A family member visits a resident of the Montfort Long Term Care Centre in Ottawa on April 20, 2020. Many families have been dropping by outside to visit those in care homes. The city has now banned the practice at its four city run facilities (Jean Delisle/CBC)

COVID-19: City of Ottawa bans outdoor visits to its long-term care residents

The emergency health rules requiring social distancing have been particularly hard on elderly residents of long-term care and retirement homes. Prevented from having visits from family, many are also not entirely at ease or familiar with ‘electronic’ visits such as with Skype.

In many cases the increased risks within the facilities and the higher number of cases and deaths has added to the residents anxiousness, isolation, and loneliness.

To maintain contact and connection with loved ones, family members at facilities throughout the country have been meeting with the elderly residents from outside standing on the property and communicating through windows or to the upper balconies wherever possible.

First some nursing homes in Nova Scotia banned window visits after people were seen passing items or touching through open windows.

Now the city of Ottawa has banned the practice at its four city-run facilities claiming such visits still pose risks of infection.

Dean Lett, director of long-term care at the City of Ottawa  quoted by the CBC said, “This difficult decision to limit these visitors to the exterior grounds of the homes is based on prioritizing the safety and health of residents and staff, We have experienced a number of situations where families have visited and have not respected the requirement for physical distancing as directed through public health agencies.”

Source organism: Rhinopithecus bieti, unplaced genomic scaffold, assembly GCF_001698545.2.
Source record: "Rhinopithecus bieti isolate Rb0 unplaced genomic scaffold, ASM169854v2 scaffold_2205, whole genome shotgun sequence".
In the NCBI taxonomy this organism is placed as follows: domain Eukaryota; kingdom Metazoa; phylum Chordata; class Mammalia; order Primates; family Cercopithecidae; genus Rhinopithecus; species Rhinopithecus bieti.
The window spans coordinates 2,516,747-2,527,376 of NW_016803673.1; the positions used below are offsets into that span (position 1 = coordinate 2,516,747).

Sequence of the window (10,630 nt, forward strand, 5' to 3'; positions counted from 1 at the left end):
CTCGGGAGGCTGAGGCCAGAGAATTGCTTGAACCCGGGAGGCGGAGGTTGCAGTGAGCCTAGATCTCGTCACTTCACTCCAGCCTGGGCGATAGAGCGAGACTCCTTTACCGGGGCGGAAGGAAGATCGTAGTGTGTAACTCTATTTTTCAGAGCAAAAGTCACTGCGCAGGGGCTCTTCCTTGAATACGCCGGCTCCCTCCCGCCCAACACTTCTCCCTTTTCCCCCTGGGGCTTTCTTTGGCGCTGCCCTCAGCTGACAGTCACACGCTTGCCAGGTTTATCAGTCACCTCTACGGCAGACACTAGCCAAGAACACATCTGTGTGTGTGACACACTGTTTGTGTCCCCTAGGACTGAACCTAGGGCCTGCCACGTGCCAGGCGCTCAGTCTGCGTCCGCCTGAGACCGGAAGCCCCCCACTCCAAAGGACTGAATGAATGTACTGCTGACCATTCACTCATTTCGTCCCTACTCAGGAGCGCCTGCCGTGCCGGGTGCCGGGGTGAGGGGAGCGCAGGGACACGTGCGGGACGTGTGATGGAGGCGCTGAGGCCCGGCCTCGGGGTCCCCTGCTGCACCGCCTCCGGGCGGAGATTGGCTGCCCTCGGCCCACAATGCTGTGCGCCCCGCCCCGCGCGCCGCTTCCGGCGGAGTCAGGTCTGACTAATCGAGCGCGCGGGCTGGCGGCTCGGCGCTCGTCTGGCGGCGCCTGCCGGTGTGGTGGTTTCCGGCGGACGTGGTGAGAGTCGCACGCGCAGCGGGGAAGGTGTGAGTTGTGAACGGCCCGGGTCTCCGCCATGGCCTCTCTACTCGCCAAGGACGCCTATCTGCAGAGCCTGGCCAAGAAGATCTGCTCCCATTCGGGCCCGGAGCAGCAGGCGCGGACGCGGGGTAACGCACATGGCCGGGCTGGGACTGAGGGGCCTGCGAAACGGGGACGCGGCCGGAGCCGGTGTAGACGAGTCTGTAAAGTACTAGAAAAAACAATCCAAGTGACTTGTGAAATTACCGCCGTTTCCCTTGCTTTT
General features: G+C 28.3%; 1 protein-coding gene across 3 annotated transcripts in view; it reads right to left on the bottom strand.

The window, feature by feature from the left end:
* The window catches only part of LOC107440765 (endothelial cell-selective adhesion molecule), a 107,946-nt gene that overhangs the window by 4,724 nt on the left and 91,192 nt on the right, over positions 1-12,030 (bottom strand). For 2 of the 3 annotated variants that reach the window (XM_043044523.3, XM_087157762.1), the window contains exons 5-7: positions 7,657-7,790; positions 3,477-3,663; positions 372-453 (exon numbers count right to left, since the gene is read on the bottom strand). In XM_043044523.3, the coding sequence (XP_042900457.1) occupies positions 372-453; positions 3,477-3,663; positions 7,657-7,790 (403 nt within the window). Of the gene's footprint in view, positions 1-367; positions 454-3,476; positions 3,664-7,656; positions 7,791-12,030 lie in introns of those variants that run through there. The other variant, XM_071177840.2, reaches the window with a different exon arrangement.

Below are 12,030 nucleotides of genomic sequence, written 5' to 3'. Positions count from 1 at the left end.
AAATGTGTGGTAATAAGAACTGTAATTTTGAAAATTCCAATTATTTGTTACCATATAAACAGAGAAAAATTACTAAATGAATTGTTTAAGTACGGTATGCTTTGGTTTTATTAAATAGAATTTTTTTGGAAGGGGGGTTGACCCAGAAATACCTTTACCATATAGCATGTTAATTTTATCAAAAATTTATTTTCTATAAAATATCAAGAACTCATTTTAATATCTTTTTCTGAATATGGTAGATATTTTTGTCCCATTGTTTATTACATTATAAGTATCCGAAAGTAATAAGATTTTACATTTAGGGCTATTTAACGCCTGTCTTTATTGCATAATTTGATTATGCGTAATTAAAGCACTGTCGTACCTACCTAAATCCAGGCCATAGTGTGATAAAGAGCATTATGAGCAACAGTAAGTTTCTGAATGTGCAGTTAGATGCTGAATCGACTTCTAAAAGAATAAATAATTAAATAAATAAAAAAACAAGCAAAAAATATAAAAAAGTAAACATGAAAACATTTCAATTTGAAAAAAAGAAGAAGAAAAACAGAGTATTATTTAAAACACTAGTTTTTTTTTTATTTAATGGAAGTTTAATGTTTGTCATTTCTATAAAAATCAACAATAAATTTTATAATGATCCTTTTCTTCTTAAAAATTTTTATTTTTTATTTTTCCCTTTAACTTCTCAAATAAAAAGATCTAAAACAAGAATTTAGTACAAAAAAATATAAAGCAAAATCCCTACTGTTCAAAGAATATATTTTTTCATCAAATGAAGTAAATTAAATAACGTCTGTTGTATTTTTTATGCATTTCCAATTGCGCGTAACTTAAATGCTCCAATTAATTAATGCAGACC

Grant MacLeod inside his room at a Nova Scotia care facility. His wife Debby MacLeod used to drop by the window nearly every day — bringing the family’s dog, and waving while they spoke by phone.
“We would joke, he could see the dog, When you see him smiling and enjoying that visit, that means a lot to me, ” The home joins others now banning window visits as some were breaking the rules Many visitors are upset at the situation. (submitted Debby McLeod via CBC)

It appears the concern might relate to some residents going outside onto the grounds in nice weather and meeting family in person. They then risk bringing the virus back into the facility.

Lett says efforts are being made to set up more virtual visits.

Still, family members have been quoted in media reports saying the decision is “heartbreaking”, “cruel”, and “makes no sense”. adding that many of the elderly do not understand what is happening and are uncomfortable with digital visits.

In an interview on CTV on Thursday, the City of Ottawa’s medical officer of health said she had not be consulted on the decision. Quoted on the CTV website she said, “ Looking through a window is not a threat. It can be an important source of reassurance for family members on both sides of the glass. Ottawa Public Health was not consulted or advised before the City decided to issue this directive and I’m sure that they’re re-examining it.”

She added if there are other activities that pose a threat, they should be addressed

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